Bob Smith <rmsmith@...>
Dan Margulis wrote:
Similarly, Bob's suggestion of using a wider-gamut RGB definition worksIts not a matter of being wider. Its a matter of matching what Nikon was
targeting their output to. Why, I don't know... but Nikon has said that
Nikon D1 in camera processing is done with output to NTSC rgb in mind. It
has to be going to some definition of RGB and that's what Nikon chose.
Kodak Pro cameras output RGB (via std acquire module processing) that very
closely approximates ColorMatch RGB. Pull Kodak files straight into
ColorMatch RGB and they'll need only minor color tweaking. Pull them into
something like Adobe RGB without compensation and you've got a whole
different task ahead of you. Even when the camera is set to deliver a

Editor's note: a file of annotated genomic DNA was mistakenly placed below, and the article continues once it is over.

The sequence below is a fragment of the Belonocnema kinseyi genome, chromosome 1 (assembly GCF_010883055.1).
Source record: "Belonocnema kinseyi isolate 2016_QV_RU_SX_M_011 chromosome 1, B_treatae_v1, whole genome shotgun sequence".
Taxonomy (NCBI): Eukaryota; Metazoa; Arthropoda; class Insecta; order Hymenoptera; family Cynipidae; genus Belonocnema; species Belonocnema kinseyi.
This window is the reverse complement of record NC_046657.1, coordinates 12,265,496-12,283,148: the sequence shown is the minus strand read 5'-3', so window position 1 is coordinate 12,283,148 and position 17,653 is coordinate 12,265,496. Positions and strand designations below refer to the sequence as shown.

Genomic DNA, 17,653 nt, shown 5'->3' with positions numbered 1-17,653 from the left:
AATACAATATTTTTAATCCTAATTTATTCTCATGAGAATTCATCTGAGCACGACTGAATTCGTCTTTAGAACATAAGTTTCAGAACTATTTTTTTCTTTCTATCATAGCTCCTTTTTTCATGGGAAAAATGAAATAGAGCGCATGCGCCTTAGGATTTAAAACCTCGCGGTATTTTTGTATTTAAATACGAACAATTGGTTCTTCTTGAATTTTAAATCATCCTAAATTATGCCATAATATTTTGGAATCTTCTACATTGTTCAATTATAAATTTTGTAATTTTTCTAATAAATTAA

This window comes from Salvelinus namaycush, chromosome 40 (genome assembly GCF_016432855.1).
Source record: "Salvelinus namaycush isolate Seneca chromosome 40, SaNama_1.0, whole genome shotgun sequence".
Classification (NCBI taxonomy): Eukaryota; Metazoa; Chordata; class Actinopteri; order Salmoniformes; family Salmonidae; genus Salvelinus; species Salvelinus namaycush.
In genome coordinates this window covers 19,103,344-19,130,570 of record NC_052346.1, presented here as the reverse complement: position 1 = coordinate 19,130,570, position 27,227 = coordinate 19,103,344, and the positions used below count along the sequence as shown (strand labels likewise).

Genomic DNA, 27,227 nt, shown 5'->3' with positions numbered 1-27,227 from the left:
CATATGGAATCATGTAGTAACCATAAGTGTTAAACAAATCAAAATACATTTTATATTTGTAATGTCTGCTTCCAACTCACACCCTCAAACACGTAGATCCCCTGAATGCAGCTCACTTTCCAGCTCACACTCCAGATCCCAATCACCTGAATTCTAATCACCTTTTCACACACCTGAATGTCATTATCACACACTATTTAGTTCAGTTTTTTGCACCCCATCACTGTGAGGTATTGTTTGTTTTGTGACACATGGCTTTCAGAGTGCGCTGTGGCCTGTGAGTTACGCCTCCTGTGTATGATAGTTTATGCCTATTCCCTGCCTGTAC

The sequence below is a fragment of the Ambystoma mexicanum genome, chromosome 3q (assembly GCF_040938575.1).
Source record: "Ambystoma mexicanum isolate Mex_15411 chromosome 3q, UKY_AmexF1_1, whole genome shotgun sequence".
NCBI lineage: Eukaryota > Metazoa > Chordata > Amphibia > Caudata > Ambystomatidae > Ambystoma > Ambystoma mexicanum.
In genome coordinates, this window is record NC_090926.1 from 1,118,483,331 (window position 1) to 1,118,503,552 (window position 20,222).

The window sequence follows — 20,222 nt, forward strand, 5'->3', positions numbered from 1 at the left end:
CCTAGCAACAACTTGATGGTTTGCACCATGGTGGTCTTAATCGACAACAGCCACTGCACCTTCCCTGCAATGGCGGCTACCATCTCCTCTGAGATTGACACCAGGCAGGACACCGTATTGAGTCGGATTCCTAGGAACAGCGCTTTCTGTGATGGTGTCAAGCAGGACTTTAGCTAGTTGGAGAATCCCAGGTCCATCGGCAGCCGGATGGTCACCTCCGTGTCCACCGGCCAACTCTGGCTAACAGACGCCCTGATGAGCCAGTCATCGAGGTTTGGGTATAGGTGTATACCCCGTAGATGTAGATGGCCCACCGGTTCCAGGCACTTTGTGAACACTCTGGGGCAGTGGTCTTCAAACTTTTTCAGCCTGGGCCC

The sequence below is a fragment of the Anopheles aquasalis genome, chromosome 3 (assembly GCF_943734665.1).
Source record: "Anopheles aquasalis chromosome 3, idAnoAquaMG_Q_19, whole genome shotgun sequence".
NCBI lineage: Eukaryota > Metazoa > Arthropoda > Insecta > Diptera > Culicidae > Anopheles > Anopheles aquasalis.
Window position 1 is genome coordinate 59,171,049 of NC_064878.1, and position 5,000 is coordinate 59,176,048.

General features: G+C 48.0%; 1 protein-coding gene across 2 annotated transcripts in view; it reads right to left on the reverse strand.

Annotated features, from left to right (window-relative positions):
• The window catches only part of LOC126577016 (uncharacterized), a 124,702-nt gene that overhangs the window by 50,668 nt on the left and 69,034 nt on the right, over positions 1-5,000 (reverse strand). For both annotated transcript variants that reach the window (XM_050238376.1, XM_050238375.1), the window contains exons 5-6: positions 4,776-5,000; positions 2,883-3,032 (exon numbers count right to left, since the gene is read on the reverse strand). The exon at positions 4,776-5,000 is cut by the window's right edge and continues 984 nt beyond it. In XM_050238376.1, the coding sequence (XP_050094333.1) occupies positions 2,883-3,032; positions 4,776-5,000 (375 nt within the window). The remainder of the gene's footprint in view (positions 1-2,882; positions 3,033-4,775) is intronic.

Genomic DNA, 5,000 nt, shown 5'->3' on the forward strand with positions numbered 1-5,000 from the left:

finished file, there's no profile embedded in the camera file to describe
its RGB space. Why write redundant data to every image when disk space and
write speed are at a premium?
Processing in a camera like the D1 is quite different from the auto
processing so prevalent in the lower end models. You can put a camera like
the D1 or the pro Kodaks into a condition where they auto-processes color,
but that's unusual and certainly not generally recommended.
What's needed on the lower end cameras is an option to deliver raw files for
those that want to milk these things for all they can do. Access to the raw
files allows a tremendous amount of control over what the image looks like.
I stayed with Kodak cameras and passed on the D1 mainly because it offered
such poor support for handling raw data files. Kodaks (the pro level
models) are built around the concept of having the camera deliver raw data
and then processing later. Its been fun to watch D1 shooters discover what
they can do with raw data. I've seen more than a few who were ready to
chunk the camera over color woes. Then they got hold of good piece of
software for handling raw data and thought they had a new camera. Raw data
files are now available on the new Olympus E-10... a sub $2k model. I bet
we see it on more even lower end models in the not too distant future.